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Heads and tails

A vintage interview with Ian Gillan, originally printed in the December 26, 1970, issue of the New Musical Express.

Snob groups make Ian purple with rage

By Richard Green

It becomes a bit strong when groups get so selective in their attitude towards work that they cut their dates down to one or two a week, thus denying fans the chance to see the people whose record they have spent money on. Chicken Shack’s Stan Webb is all against this type of thing and now Deep Purple’s Ian Gillan has entered the fray.

Normally a pretty content person, happy making good records and touring with Purple (though he’d like to alter this slightly later), he cannot tolerate pop snobbery.

During the group’s recent German tour, Ian gave me his views on the subject, beginning with: “We play for whoever wants to hear us. If the hall is full of heads smoking their joints that’s okay and if the next night it’s all schoolkids dancing about yelling `Yeah, Black Night, Black Night’ that’s okay as well. “It really annoyed me when Black Sabbath said they weren’t going to make any more singles because they didn’t want that kind of audience. The kids come out of school and borrow the money from their parents to come to the concert, there’s nothing wrong with them. “You can’t play to heads all the time. If you adopt that kind of attitude you’re killing your market. There’s a lot of musical snobbery, which I hate. “About five years ago a lot of people were making very good records, there was a lot of good music coming out, from U.S. Bonds and ‘New Orleans’ right through. It was just music that people liked, there were no labels like teenybop and underground being applied like they are now.”

Continue reading in Music history for those who are able to read.

Many thanks to Geir Myklebust for posting this.



8 Comments to “Heads and tails”:

  1. 1
    Dr. Bob says:

    My favorite band is Deep Purple 1a and Black Sabbath 1b. If I was on a deserted island but could have several music albums, it would be an even split between the two bands. Ian Gillan sang for both bands.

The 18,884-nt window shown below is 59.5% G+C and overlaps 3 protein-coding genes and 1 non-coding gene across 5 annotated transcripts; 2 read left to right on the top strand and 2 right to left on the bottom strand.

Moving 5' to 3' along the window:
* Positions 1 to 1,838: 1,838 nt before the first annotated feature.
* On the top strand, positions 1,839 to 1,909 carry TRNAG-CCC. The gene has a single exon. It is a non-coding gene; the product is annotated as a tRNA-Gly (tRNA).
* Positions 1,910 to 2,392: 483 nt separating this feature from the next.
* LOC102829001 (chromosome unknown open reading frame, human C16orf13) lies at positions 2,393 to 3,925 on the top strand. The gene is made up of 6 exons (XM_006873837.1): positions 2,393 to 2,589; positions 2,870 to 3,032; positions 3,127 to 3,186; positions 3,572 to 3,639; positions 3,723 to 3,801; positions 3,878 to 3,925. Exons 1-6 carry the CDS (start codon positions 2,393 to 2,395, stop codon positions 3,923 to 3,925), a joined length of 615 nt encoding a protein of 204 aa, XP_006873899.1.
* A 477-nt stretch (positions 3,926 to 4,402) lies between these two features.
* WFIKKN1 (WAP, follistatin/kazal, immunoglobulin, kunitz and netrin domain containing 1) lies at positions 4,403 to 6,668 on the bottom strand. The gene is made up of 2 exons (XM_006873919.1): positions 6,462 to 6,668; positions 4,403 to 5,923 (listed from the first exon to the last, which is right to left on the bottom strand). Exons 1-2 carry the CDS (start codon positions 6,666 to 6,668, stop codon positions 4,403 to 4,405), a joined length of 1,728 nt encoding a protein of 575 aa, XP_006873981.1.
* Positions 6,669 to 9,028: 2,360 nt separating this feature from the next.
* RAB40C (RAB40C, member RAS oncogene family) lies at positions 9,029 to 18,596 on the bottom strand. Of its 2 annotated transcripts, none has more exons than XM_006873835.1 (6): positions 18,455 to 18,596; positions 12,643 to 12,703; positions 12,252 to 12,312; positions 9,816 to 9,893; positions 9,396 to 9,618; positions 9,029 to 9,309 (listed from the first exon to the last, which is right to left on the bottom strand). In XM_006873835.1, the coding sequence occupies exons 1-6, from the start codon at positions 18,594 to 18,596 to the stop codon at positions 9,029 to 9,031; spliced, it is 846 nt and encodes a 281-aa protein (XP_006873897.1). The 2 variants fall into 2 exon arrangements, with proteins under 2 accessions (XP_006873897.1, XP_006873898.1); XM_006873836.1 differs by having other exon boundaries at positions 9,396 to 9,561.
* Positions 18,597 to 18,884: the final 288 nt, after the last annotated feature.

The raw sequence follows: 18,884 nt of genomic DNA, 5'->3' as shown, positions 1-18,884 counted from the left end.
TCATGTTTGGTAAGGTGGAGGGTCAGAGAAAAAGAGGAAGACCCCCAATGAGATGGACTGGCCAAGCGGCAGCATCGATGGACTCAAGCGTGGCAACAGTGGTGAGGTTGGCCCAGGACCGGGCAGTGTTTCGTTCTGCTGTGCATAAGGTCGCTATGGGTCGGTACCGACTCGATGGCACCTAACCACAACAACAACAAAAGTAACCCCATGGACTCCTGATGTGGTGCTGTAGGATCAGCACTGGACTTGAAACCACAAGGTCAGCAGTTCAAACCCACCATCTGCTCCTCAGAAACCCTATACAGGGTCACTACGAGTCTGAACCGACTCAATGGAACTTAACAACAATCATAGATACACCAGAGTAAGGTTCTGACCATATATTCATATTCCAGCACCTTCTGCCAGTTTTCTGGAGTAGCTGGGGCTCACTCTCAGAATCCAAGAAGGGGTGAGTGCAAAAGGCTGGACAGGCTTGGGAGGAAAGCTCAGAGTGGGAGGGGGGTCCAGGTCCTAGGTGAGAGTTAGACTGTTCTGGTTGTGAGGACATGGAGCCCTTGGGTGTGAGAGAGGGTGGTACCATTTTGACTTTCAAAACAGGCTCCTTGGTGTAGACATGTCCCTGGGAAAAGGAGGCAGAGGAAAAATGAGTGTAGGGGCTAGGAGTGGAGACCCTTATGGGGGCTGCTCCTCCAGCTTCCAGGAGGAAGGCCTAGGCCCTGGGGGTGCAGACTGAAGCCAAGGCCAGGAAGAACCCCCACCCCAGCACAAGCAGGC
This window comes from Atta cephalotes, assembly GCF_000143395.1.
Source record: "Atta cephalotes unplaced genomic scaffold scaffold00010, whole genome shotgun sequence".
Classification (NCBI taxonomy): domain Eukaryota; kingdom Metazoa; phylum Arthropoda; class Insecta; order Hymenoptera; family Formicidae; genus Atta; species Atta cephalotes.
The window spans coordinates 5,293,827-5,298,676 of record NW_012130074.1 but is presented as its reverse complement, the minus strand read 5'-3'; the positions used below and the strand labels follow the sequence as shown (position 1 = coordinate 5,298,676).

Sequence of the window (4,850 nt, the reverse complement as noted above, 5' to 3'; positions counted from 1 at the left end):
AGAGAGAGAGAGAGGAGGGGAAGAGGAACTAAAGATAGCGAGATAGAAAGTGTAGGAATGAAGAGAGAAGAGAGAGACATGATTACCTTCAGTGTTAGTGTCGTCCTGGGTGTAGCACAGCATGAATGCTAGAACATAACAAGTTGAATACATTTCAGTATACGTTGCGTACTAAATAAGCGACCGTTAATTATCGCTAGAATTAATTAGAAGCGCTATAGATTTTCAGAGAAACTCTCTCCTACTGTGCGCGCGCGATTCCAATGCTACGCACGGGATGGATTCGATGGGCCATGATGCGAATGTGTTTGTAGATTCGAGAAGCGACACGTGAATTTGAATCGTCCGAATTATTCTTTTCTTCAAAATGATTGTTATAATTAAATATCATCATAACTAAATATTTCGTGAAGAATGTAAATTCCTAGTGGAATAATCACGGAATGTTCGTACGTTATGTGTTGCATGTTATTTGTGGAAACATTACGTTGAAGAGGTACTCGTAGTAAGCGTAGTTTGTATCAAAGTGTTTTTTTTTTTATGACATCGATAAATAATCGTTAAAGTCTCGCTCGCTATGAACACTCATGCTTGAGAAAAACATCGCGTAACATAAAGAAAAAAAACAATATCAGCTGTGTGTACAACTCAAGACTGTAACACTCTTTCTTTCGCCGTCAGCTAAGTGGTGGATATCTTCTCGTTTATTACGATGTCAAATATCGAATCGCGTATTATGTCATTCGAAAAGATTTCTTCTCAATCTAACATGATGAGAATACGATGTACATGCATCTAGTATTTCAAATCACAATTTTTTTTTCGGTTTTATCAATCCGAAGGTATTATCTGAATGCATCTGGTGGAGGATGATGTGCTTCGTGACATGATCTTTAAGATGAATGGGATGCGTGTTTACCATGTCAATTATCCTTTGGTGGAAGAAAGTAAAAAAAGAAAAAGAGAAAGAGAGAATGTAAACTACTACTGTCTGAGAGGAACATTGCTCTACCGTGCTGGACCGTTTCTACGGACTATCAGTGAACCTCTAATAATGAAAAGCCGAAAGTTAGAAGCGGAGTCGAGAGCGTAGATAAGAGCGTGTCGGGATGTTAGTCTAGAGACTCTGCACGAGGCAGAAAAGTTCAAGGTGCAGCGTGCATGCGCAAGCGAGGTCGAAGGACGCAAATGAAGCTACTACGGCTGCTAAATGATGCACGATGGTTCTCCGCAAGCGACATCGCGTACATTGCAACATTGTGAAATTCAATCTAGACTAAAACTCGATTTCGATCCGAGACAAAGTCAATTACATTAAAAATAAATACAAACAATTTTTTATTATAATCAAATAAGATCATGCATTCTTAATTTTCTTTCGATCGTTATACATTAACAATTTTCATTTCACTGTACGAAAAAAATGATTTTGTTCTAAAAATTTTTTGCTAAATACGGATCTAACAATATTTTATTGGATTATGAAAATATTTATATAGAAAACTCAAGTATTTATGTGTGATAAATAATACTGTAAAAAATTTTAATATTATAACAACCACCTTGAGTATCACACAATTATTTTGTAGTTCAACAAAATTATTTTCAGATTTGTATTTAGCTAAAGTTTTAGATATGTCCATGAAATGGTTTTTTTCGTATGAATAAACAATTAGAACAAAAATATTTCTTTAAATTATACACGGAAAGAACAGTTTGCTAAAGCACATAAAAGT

I found that what he said in 1970 to be interesting in two ways. The 1st was back then artists made big money by selling records. They toured as a means of getting fans to buy their records. As the music industry evolved, artists made big money by touring and records were a means of getting fans to buy concert tickets. Both bands made a lot of money touring and selling albums. Both bands have 13 studio albums that sold at least 1 million copies worldwide. Both bands have four studio albums that sold at least 4 million copies. Both bands have one studio ablums that sold more than 9 million copies. Clearly Black Sabbath has done as well as Deep Purple.

    The other thing that is interesting is that we can’t really consider either band to be single bands. Deep Purple has had six single sell more than 500K and four more than 1 million. Sabbath has just one single sell more than 500K/1M.

  2. 2
    Ivica says:

    This is from 1970.. I agree, I can personally say 2021, if only liked heavy metal, I would rather listen to and be a fan of Black Sabbath, Judas Priest, Iron Maiden, Metallica and thousands of similar bands, before DP .But I listen and fun to DP , love of course their heavy and hard rock component, that’s not all, special one “Eternal War” of guitar and keyboard,their individual talents, and musical breadth as a band.

  3. 3
    sidroman says:

    Interesting quote from Ian considering 13 years later he would be joing the Sabs.
    As far as Sabbath writing hit singles, Geezer’s lyrics were great but I think Paranoid was just a one off that did great on the singles charts in the UK. Also as the 70’s dawned most groups focused on album sales rather than singles.

  4. 4
    Micke says:

    @ 1,2 and 3. Come on, this is 51 years ago for christ sake.. 🙂

  5. 5
    MacGregor says:

    @ 2- yes if only Gillan new back then what he was in for in 1983, we have to laugh. Regarding Sabbath & the Paranoid song, it was only a filler wasn’t it? I am not sure they did that for a single release, I may be wrong though. Some artists produced a single as they were persuaded to, some didn’t but the management & or record company lifted one that they thought would be a good single, even editing it to fit the 3-4 minute mark. Sometimes it paid off for the artist also. I am glad many of my favourite bands were not single bands, although some had some ‘success’ with a couple here & there even if they were not intentionally recorded to be on Top of the Pops etc. Those classic concept albums with one song taking up one complete side of a record, or even both sides, love it. Cheers.

  6. 6
    Ivica says:

    @ 2
    You know,most successful era of DP Mk 2, an album trilogy from the 1970s “In Rock” “Fireball ” and “Mashine Head “accompaniment were mega-hit singles classics. “Black Night”, “Strange Kind Of Woman”, and “When a Blind Man Cries” (B side, but song TOP 20 all time DP as first two written of them too ) Albums with 7 songs (one epic song over 7 minutes: “Child in Time”, “Fools” and ” Lazy”) and 1 singl-song s that was not found on album .Great time-combinations,24 Carat Purple 🙂

  7. 7
    Gareth says:

    Ian Gillan is one of the greatest vocalists in heavy metal / rock. Almost six decades performing and still gives his all. He’s up there with Bruce from Maiden…Ronnie James Dio and Freddie Mercury.
    Born Again is one of Sabbaths greatest but deserves far more appreciation.

  8. 8
    N95 Mask says:

    What if Ozzy recorderd a Deep Purple album, what do you think it would sound like?

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